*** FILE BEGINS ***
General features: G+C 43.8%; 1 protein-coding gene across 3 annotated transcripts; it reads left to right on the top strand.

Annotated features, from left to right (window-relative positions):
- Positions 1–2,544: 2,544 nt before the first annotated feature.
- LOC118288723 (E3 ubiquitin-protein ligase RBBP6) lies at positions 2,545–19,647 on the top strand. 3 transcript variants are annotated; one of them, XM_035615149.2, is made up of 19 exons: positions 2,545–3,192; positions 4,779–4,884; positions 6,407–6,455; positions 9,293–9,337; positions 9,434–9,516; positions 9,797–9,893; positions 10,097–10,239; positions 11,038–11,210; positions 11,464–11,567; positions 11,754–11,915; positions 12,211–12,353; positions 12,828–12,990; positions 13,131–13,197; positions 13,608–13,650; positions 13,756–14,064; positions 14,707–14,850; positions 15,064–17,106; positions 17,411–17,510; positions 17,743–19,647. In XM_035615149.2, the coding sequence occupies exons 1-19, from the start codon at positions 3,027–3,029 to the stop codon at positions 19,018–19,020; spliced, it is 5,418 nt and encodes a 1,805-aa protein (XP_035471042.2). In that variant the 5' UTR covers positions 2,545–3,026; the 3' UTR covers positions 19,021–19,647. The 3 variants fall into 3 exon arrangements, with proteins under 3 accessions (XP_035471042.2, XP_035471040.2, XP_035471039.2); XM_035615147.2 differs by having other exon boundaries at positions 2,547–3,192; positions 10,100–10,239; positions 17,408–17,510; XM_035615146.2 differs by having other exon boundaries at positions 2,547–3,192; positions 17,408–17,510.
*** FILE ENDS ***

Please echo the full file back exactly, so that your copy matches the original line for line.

General features: G+C 43.8%; 1 protein-coding gene across 3 annotated transcripts; it reads left to right on the top strand.

Annotated features, from left to right (window-relative positions):
- Positions 1–2,544: 2,544 nt before the first annotated feature.
- LOC118288723 (E3 ubiquitin-protein ligase RBBP6) lies at positions 2,545–19,647 on the top strand. 3 transcript variants are annotated; one of them, XM_035615149.2, is made up of 19 exons: positions 2,545–3,192; positions 4,779–4,884; positions 6,407–6,455; positions 9,293–9,337; positions 9,434–9,516; positions 9,797–9,893; positions 10,097–10,239; positions 11,038–11,210; positions 11,464–11,567; positions 11,754–11,915; positions 12,211–12,353; positions 12,828–12,990; positions 13,131–13,197; positions 13,608–13,650; positions 13,756–14,064; positions 14,707–14,850; positions 15,064–17,106; positions 17,411–17,510; positions 17,743–19,647. In XM_035615149.2, the coding sequence occupies exons 1-19, from the start codon at positions 3,027–3,029 to the stop codon at positions 19,018–19,020; spliced, it is 5,418 nt and encodes a 1,805-aa protein (XP_035471042.2). In that variant the 5' UTR covers positions 2,545–3,026; the 3' UTR covers positions 19,021–19,647. The 3 variants fall into 3 exon arrangements, with proteins under 3 accessions (XP_035471042.2, XP_035471040.2, XP_035471039.2); XM_035615147.2 differs by having other exon boundaries at positions 2,547–3,192; positions 10,100–10,239; positions 17,408–17,510; XM_035615146.2 differs by having other exon boundaries at positions 2,547–3,192; positions 17,408–17,510.